I really like the moon when it’s not a full circle. The shadows on the horizon are often quite stunning in highlighting the lunar mountains and creating a real three dimensional presence.
A few days before last night’s full moon I decided to revisit the technical challenge of a half reasonable moon shot with an inexpensive camera.
The idea is quite simple. Take fifty or more identical images of the moon in in quick succession, like a sports photographer machine gunning for the perfect moment. The difference is that here there is no perfect moment.
Every image will be a tiny bit different as the atmosphere seethes and twists and curls craters and mountains like a bubbling cauldron or like a distant car shimmering indistinctly on a hot open road.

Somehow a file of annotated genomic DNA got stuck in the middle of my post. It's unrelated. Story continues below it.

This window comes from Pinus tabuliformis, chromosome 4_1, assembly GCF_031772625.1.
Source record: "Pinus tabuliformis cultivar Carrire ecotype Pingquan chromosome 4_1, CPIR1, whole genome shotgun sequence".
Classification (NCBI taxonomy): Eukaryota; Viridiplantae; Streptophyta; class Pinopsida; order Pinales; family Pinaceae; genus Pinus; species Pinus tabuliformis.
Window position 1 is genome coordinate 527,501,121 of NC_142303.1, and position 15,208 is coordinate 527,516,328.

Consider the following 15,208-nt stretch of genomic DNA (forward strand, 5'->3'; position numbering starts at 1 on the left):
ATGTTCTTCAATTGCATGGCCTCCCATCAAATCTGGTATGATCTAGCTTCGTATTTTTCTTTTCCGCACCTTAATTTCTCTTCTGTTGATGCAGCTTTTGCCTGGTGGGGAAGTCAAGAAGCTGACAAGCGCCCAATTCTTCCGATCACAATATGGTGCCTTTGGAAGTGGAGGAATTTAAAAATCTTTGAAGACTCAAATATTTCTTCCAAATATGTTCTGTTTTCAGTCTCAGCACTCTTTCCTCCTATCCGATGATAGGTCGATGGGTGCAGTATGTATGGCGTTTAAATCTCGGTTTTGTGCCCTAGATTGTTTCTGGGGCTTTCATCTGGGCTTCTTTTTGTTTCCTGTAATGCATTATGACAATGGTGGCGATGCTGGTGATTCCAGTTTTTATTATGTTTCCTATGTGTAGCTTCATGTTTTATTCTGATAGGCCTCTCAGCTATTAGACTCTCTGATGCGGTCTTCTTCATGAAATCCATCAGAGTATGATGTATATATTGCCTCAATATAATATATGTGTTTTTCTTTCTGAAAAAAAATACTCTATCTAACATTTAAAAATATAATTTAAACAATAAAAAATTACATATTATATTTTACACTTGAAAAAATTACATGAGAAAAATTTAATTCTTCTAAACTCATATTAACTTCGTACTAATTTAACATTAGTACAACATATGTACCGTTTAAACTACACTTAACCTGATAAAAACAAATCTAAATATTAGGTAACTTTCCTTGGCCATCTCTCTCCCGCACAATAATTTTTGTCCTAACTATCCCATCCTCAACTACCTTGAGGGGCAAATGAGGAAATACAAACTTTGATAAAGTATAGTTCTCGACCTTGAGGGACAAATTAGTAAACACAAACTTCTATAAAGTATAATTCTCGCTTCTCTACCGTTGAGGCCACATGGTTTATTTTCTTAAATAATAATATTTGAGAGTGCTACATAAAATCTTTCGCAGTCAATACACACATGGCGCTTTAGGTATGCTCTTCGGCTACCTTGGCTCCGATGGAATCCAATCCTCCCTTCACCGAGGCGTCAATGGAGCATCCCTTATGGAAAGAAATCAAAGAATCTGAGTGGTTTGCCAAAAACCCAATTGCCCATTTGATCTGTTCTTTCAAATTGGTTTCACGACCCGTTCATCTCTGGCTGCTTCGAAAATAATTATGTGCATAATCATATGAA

Combine all those images in just the right way and it is possible put those craters and mountain and lunar features back into their true locations.
Does the process make this image truth or creation? Now there’s a question … for another time.
Photo: Robert Rath, ‘Waxing Gibbous’, 1/60s f/22 ISO100 600mm